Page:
jet

1 [jet]
noun
1.
a stream of a liquid, gas, or small solid particles forcefully shooting forth from a nozzle, orifice, etc.
2.
something that issues in such a stream, as water or gas.
3.
a spout or nozzle for emitting liquid or gas: a gas jet.
verb (used without object), jetted, jetting.
6.
to travel by jet plane: to jet to Las Vegas for the weekend.
7.
to move or travel by means of jet propulsion: The octopus jetted away from danger.
8.
to be shot forth in a stream.
9.
to move or travel rapidly: The star halfback jetted toward the goal line.
verb (used with object), jetted, jetting.
10.
to transport by jet plane: The nonstop service from New York will jet you to Tokyo in 13 hours.
11.
to shoot (something) forth in a stream; spout.
12.
to place (a pile or the like) by eroding the ground beneath it with a jet of water or of water and compressed air.
adjective
13.
of, pertaining to, or associated with a jet, jet engine, or jet plane: jet pilot; jet exhaust.
14.
in the form of or producing a jet or jet propulsion: jet nozzle.
15.
by means of a jet airplane: a jet trip; jet transportation.

Origin:
1580–90; 1940–45 for def 4; < Middle French jeter to throw < Vulgar Latin *jectāre, alteration of Latin jactāre, equivalent to jac- throw + -t- frequentative suffix + -āre infinitive suffix

Dictionary.com Unabridged

jet

2 [jet]
noun
1.
a compact black coal, susceptible of a high polish, used for making beads, jewelry, buttons, etc.
2.
a deep black.
3.
Obsolete. black marble.
adjective
4.
consisting or made of jet.
5.
of the color jet; black as jet.

Origin:
1350–1400; Middle English jet, get < Old French jaietLatin gagātēs < Greek (líthos) gagā́tēs Gagatic (stone), named after Gágai, town in Lycia; compare obsolete gagate, Middle English, Old English gagātes < Latin, as above

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World English Dictionary
jet1 (dʒɛt)
 
n
1.  a thin stream of liquid or gas forced out of a small aperture or nozzle
2.  an outlet or nozzle for emitting such a stream
3.  a jet-propelled aircraft
4.  astronomy a long thin feature extending from an active galaxy and usually observed at radio wavelengths
 
vb , jets, jetting, jetted
5.  to issue or cause to issue in a jet: water jetted from the hose; he jetted them with water
6.  to transport or be transported by jet aircraft
 
[C16: from Old French jeter to throw, from Latin jactāre to toss about, frequentative of jacere to throw]

jet2 (dʒɛt)
 
n
a.  a hard black variety of coal that takes a brilliant polish and is used for jewellery, ornaments, etc
 b.  (as modifier): jet earrings
 
[C14: from Old French jaiet, from Latin gagātēs, from Greek lithos gagatēs stone of Gagai, a town in Lycia, Asia Minor]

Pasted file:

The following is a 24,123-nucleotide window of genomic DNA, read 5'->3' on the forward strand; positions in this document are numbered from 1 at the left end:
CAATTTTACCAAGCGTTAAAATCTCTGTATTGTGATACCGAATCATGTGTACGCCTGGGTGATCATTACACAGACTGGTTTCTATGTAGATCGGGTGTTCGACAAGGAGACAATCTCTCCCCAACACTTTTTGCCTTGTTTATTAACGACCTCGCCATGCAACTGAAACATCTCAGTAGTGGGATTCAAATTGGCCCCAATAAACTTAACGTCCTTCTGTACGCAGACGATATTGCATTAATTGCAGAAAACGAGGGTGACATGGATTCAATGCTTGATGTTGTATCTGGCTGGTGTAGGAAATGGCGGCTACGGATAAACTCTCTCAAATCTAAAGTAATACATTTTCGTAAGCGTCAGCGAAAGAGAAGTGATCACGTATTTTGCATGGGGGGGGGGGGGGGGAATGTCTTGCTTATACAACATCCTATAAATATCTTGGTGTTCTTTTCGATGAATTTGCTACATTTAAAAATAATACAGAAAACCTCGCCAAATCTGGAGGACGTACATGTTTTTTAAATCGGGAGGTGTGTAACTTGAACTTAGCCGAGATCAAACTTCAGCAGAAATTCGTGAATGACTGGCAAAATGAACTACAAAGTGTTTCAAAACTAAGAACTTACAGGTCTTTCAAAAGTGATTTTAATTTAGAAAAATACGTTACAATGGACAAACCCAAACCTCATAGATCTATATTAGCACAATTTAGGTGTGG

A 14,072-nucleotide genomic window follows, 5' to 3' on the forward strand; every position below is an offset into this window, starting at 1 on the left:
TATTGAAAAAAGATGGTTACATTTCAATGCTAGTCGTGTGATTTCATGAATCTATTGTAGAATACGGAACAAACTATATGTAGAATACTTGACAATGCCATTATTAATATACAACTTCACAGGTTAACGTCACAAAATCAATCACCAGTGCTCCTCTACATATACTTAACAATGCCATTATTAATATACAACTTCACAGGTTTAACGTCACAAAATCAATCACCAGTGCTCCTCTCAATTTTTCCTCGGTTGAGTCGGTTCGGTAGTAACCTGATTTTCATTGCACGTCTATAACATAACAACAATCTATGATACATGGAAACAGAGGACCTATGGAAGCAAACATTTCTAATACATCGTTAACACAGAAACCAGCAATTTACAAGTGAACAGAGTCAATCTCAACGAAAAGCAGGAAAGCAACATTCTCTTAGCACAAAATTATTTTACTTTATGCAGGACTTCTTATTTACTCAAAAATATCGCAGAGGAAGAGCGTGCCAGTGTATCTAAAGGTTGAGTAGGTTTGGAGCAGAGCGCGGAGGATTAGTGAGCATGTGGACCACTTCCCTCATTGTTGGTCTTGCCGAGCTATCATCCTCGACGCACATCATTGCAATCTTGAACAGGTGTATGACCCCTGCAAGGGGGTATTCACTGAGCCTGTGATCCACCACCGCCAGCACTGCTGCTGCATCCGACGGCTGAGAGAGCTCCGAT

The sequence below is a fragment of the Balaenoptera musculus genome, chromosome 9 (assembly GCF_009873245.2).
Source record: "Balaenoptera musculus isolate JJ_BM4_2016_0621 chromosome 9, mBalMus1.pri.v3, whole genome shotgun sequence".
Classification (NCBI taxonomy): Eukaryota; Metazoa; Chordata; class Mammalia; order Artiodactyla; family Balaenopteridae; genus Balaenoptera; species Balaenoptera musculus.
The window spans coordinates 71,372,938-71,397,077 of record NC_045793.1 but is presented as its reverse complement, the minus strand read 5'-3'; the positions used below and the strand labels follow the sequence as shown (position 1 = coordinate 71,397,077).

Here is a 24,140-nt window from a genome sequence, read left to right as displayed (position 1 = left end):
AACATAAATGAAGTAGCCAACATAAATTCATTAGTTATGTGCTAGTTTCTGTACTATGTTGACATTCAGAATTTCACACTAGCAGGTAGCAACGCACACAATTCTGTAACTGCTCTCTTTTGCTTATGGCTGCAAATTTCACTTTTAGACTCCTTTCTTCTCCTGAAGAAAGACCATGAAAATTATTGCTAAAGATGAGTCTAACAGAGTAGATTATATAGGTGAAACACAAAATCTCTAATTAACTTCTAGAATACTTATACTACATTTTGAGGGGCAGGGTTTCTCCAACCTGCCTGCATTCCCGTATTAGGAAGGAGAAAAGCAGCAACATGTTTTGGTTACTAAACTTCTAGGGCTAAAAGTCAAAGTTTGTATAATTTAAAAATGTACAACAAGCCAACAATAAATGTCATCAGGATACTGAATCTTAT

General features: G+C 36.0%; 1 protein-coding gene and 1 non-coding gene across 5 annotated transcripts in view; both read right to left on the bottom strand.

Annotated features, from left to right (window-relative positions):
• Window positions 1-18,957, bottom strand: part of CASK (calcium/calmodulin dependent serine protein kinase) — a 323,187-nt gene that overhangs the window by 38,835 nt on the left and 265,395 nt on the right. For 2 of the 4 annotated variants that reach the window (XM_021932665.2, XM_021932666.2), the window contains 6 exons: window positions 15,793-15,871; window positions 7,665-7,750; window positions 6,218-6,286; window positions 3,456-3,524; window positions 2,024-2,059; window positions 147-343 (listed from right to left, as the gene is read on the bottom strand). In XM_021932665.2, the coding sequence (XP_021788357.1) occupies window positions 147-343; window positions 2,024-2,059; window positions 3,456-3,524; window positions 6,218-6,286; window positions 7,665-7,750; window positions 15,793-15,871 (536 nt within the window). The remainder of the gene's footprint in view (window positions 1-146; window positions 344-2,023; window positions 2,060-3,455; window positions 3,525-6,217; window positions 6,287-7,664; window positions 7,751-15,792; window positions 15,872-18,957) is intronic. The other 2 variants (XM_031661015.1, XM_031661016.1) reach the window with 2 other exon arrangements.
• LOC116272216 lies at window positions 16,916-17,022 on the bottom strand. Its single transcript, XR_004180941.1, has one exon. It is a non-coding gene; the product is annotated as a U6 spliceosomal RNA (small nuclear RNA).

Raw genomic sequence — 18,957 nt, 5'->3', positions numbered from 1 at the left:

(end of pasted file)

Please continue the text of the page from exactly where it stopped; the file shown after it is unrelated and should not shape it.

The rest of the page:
JET (dʒɛt)
 
n acronym for
Joint European Torus; a tokamak plasma-containment device at Culham, Oxfordshire, for research into energy production by nuclear fusion

Collins English Dictionary - Complete & Unabridged 10th Edition
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Etymonline
Word Origin & History

jet
1420, "to prance, strut, swagger," from M.Fr. jeter "to throw, thrust," from L.L. jectare, abstracted from dejectare, projectare, etc., in place of L. jactare "toss about," freq. of jacere "to throw, cast," from PIE base *ye- "to do" (cf. Gk. iemi, ienai "to send, throw;" Hitt. ijami "I make"). Meaning
"to sprout or spurt forth" is from 1692. The noun sense of "stream of water" is from 1696; that of "spout or nozzle for emitting water, gas, fuel, etc." is from 1825. Hence jet propulsion (1867) and the noun meaning "airplane driven by jet propulsion" (1944, from jet engine, 1943). The first one to be in service was the Ger. Messerschmitt Me 262. Jet stream is from 1947. Jet set first attested 1951, slightly before jet commuter plane flights began.

jet
"deep black lignite," 1351, from Anglo-Fr. geet, corresponding to O.Fr. jaiet (12c.), from L. gagates, from Gk. gagates lithos "stone of Gages," town and river in Lycia. As "a deep black color," attested from c.1450.
Online Etymology Dictionary, © 2010 Douglas Harper
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American Heritage
Science Dictionary
jet   (jět)  Pronunciation Key 
  1. A rapid stream of liquid or gas forced through a small opening or nozzle under pressure.

  2. An aircraft or other vehicle propelled by one or more jet engines.

  3. A jet engine.


The American Heritage® Science Dictionary
Copyright © 2002. Published by Houghton Mifflin. All rights reserved.
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Example sentences
These were modest stunts, to be sure, except for this fact: the jets have no
  pilots.
For example, fighter jets could be designed to be more acrobatic without risk
  of stall-induced crashes.
Zeroing in on the cause of high-speed jets issuing from energetic galactic
  cores.
The school repeatedly leapt out of the ocean, spurting jets of water behind
  them as they flew through the air.
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